I've overheard a lot of people that were disappointed with the conference; people complaining that there weren't enough games or information. These people need to have a little patience. This was an announcement conference. For such an event we were treated to a surprising volume of information and reveals, and with a promised release window of this Christmas, you'll have information coming out of your ears by the time that E3 rolls around.
Robert Ramsey, Staff Writer
I’ll start by saying I think Sony did a great job. Maybe the press conference dragged on a bit now and then, but they’ve set themselves up perfectly for E3. For me, being able to stream games to other users and share videos was probably the most exciting reveal – the potential here is huge, especially since the PS4 looks to be an astounding piece of hardware. Nothing showed off the sheer technical grunt better than Killzone: Shadow Fall – I don’t think I’ve ever been so excited for a shooter.
Given the nature of the PS4’s architecture, it’s clear that Sony’s moving in the right direction, and that’s really the most important thing we can take from the event. Recent times have been rough on the brand, but the manufacturer’s shown that it’s still confident, full of ideas, and willing to improve. Bring on E3 – I hope Kaz Hirai makes an appearance this time.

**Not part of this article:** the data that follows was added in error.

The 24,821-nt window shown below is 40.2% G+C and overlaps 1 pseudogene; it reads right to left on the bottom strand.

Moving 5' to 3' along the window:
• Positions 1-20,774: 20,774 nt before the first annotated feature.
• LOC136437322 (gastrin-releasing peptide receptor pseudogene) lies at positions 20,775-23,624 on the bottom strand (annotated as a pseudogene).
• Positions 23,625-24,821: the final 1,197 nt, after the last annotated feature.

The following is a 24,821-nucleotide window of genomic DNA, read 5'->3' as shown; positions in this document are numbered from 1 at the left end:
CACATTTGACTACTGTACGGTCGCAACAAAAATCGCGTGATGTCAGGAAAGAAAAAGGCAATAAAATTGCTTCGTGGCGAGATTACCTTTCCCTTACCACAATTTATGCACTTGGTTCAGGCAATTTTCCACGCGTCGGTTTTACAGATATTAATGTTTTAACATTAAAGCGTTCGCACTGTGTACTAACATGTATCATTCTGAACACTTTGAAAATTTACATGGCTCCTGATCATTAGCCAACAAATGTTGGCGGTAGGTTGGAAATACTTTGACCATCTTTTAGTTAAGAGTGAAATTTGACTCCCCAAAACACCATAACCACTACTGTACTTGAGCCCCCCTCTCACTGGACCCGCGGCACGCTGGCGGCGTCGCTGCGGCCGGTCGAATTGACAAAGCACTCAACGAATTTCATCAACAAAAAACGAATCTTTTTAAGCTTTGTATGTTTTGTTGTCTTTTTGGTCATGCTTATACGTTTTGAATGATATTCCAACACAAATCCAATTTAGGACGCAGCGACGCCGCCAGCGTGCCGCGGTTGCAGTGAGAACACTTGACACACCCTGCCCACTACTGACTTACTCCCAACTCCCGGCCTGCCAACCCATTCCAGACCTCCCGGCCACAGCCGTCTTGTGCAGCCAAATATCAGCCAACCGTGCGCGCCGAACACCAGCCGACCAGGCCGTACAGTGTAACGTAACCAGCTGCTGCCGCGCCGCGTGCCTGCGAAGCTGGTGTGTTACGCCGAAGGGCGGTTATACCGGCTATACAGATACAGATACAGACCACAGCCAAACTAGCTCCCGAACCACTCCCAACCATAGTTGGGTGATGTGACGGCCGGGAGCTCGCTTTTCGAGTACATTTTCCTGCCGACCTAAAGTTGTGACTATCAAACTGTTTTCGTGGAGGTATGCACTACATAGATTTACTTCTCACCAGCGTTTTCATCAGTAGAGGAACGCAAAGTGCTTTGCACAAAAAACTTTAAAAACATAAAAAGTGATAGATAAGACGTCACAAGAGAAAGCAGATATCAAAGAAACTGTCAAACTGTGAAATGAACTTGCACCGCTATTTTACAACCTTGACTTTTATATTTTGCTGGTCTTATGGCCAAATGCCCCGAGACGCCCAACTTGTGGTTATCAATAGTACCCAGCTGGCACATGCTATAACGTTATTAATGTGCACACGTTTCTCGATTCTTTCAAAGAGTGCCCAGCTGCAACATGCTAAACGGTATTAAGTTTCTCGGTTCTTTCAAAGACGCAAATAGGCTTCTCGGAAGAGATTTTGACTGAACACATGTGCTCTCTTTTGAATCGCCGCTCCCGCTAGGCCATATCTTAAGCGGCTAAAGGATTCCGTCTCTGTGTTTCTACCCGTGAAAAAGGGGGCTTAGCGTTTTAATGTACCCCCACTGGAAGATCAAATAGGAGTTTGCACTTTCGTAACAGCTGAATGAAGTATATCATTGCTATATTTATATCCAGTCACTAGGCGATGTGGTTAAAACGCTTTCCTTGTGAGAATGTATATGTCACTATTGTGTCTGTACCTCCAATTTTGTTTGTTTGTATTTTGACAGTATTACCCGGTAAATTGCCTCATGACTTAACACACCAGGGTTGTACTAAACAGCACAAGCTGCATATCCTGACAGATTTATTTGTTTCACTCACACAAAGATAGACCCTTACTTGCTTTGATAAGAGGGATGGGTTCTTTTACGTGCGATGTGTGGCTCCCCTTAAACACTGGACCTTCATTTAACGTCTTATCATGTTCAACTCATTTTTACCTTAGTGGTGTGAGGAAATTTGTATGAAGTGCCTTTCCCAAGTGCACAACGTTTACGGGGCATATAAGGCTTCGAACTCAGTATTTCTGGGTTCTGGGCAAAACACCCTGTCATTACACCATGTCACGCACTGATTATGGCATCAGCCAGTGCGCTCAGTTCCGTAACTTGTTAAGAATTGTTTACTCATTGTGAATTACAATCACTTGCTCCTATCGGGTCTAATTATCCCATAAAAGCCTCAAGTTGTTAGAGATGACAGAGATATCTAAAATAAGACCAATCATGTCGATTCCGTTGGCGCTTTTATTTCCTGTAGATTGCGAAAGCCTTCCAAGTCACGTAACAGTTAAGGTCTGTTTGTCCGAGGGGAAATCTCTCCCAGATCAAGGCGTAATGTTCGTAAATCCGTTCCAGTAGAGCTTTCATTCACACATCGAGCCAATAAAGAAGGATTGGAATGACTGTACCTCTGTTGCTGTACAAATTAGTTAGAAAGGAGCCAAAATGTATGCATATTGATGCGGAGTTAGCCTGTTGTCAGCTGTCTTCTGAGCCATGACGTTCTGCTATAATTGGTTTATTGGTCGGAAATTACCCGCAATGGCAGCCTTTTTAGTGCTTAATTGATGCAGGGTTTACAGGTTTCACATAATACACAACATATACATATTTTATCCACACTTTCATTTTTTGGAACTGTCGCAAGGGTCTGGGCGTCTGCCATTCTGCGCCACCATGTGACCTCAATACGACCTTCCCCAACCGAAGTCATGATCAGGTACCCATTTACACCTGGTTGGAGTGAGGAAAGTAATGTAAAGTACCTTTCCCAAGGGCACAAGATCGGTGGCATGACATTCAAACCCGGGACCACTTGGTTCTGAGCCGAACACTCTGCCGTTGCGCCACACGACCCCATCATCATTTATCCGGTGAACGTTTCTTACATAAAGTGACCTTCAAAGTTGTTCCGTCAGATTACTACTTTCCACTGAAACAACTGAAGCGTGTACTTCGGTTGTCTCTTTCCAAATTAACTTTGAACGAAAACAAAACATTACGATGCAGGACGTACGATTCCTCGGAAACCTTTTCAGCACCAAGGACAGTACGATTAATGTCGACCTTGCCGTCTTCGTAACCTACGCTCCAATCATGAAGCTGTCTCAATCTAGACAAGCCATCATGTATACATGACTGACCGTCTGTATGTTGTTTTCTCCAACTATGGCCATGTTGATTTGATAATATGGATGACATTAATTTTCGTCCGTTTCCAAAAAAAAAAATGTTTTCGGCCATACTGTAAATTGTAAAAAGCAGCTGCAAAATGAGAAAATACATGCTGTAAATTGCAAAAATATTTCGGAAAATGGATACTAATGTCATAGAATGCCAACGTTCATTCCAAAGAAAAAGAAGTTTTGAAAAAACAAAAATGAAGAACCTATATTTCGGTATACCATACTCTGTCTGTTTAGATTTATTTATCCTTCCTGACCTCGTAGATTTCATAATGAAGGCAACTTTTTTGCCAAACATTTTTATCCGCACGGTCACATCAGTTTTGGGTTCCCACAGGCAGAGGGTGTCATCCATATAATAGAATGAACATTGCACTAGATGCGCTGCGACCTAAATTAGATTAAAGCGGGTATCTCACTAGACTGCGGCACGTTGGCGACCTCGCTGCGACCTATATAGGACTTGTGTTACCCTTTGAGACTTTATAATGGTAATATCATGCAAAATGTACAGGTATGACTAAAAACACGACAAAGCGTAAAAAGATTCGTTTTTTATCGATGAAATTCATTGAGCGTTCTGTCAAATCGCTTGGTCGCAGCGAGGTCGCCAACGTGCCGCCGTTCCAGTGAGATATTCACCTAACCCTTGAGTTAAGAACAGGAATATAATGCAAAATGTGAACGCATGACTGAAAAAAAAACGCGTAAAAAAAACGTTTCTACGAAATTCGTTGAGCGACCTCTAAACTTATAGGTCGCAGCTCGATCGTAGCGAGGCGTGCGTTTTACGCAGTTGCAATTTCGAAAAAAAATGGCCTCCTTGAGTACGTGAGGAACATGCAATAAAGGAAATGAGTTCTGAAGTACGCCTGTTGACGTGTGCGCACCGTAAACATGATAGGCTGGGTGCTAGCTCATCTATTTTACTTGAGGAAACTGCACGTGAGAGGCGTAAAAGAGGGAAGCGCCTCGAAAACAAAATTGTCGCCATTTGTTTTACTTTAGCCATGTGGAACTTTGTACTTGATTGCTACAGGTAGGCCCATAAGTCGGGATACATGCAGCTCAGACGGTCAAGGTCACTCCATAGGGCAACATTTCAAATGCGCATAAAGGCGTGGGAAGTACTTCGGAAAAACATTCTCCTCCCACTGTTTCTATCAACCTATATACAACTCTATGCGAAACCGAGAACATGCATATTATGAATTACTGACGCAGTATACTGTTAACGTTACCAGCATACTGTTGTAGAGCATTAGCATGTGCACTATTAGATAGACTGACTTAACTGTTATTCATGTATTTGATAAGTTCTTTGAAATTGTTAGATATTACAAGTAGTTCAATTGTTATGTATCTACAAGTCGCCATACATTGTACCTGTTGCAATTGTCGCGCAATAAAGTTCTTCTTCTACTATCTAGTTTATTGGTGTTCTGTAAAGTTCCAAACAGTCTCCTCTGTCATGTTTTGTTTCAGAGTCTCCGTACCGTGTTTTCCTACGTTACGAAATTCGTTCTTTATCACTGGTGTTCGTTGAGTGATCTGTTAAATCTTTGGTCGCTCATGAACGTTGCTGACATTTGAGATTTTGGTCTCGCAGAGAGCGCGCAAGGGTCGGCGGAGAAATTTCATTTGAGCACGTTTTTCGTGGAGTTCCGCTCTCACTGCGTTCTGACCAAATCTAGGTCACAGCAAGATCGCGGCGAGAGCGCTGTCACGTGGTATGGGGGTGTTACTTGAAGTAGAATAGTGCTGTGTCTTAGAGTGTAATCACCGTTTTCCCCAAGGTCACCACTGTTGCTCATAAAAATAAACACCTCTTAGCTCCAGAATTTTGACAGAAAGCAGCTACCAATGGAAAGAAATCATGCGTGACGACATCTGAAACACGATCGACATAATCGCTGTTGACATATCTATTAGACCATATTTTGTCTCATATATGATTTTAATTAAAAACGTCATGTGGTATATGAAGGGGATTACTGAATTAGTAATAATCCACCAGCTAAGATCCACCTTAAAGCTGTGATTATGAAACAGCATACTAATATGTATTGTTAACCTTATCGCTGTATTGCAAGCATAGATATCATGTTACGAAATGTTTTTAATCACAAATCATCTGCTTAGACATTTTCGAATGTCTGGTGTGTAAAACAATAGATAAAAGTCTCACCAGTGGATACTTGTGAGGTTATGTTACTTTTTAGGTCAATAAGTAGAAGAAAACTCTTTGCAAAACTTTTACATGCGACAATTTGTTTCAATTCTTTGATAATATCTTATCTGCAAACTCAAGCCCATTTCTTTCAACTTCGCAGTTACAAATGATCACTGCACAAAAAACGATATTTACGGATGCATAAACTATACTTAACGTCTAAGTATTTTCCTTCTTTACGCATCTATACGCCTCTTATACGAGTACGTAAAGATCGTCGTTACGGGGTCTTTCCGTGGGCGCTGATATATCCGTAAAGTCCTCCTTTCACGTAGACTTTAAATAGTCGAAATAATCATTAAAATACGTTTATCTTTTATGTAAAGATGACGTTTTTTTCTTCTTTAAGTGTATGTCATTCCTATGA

Simon Waldron, Staff Writer
My biggest concern about used games may not have been answered until after the press conference, but I still came away from the presentation delighted with the hardware. The processing power is impressive and should give developers a lot more freedom after the notoriously taxing PS3. The idea of being able to Remote Play games on your Vita is beyond cool, and I really hope that it’s something that is fully developed.
Unfortunately, I found the software a bit disappointing. We weren’t shown much other than a couple of ho-hum titles and footage of games that we already knew about. I know that Sony wants to save some content for E3, but it would have been nice to end the conference with a bang. The same is true of the price point; I understand that it’s a strategic decision to keep that under wraps, but the Internet is already awash with rumours of an exotic cost.
With the spectacle over, I’m still left with plenty of questions. But I’m eager to learn the answers, and I think that’s good enough for the time being.
Did the PS4’s reveal live up to your expectations? Let us know your thoughts in the comments section below.